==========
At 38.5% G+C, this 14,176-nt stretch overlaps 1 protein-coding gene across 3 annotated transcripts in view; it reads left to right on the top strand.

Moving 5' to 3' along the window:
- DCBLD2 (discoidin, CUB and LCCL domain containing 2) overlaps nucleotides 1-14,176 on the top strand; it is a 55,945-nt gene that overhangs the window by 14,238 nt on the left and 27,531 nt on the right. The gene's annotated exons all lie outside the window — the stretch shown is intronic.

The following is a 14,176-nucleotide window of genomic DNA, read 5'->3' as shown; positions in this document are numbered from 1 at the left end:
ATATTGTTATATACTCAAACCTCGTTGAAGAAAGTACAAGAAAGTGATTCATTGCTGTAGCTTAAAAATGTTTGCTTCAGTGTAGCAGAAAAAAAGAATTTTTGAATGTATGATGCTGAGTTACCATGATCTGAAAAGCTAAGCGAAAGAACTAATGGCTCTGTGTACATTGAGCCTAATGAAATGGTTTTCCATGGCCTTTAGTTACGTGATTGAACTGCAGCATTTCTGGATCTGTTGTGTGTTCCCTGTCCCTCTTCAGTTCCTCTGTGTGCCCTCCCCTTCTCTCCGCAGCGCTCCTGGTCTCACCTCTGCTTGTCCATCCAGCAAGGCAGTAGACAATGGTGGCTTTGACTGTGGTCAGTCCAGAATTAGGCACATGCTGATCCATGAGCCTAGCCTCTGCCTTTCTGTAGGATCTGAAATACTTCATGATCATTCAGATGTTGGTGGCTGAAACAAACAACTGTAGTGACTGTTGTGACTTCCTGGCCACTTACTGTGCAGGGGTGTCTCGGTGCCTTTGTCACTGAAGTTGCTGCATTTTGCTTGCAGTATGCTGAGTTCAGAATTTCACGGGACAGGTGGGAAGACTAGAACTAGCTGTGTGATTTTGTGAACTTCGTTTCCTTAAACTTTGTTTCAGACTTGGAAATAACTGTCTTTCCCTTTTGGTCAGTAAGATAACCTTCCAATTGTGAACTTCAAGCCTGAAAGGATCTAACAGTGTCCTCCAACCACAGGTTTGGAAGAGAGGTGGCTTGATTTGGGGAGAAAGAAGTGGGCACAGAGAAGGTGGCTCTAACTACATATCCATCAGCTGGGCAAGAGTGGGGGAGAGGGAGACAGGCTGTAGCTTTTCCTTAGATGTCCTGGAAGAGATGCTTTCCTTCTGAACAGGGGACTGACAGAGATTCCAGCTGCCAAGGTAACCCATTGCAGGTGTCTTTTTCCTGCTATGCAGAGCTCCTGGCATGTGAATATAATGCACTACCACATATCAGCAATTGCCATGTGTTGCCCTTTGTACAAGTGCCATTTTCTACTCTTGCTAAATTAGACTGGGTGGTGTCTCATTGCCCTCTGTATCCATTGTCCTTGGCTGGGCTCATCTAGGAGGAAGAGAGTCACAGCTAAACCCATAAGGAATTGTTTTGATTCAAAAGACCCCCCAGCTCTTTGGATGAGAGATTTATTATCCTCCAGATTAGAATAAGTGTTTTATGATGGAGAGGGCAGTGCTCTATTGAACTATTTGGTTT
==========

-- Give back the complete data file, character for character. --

At 38.5% G+C, this 14,176-nt stretch overlaps 1 protein-coding gene across 3 annotated transcripts in view; it reads left to right on the top strand.

Moving 5' to 3' along the window:
- DCBLD2 (discoidin, CUB and LCCL domain containing 2) overlaps nucleotides 1-14,176 on the top strand; it is a 55,945-nt gene that overhangs the window by 14,238 nt on the left and 27,531 nt on the right. The gene's annotated exons all lie outside the window — the stretch shown is intronic.

The following is a 14,176-nucleotide window of genomic DNA, read 5'->3' as shown; positions in this document are numbered from 1 at the left end:
ATATTGTTATATACTCAAACCTCGTTGAAGAAAGTACAAGAAAGTGATTCATTGCTGTAGCTTAAAAATGTTTGCTTCAGTGTAGCAGAAAAAAAGAATTTTTGAATGTATGATGCTGAGTTACCATGATCTGAAAAGCTAAGCGAAAGAACTAATGGCTCTGTGTACATTGAGCCTAATGAAATGGTTTTCCATGGCCTTTAGTTACGTGATTGAACTGCAGCATTTCTGGATCTGTTGTGTGTTCCCTGTCCCTCTTCAGTTCCTCTGTGTGCCCTCCCCTTCTCTCCGCAGCGCTCCTGGTCTCACCTCTGCTTGTCCATCCAGCAAGGCAGTAGACAATGGTGGCTTTGACTGTGGTCAGTCCAGAATTAGGCACATGCTGATCCATGAGCCTAGCCTCTGCCTTTCTGTAGGATCTGAAATACTTCATGATCATTCAGATGTTGGTGGCTGAAACAAACAACTGTAGTGACTGTTGTGACTTCCTGGCCACTTACTGTGCAGGGGTGTCTCGGTGCCTTTGTCACTGAAGTTGCTGCATTTTGCTTGCAGTATGCTGAGTTCAGAATTTCACGGGACAGGTGGGAAGACTAGAACTAGCTGTGTGATTTTGTGAACTTCGTTTCCTTAAACTTTGTTTCAGACTTGGAAATAACTGTCTTTCCCTTTTGGTCAGTAAGATAACCTTCCAATTGTGAACTTCAAGCCTGAAAGGATCTAACAGTGTCCTCCAACCACAGGTTTGGAAGAGAGGTGGCTTGATTTGGGGAGAAAGAAGTGGGCACAGAGAAGGTGGCTCTAACTACATATCCATCAGCTGGGCAAGAGTGGGGGAGAGGGAGACAGGCTGTAGCTTTTCCTTAGATGTCCTGGAAGAGATGCTTTCCTTCTGAACAGGGGACTGACAGAGATTCCAGCTGCCAAGGTAACCCATTGCAGGTGTCTTTTTCCTGCTATGCAGAGCTCCTGGCATGTGAATATAATGCACTACCACATATCAGCAATTGCCATGTGTTGCCCTTTGTACAAGTGCCATTTTCTACTCTTGCTAAATTAGACTGGGTGGTGTCTCATTGCCCTCTGTATCCATTGTCCTTGGCTGGGCTCATCTAGGAGGAAGAGAGTCACAGCTAAACCCATAAGGAATTGTTTTGATTCAAAAGACCCCCCAGCTCTTTGGATGAGAGATTTATTATCCTCCAGATTAGAATAAGTGTTTTATGATGGAGAGGGCAGTGCTCTATTGAACTATTTGGTTT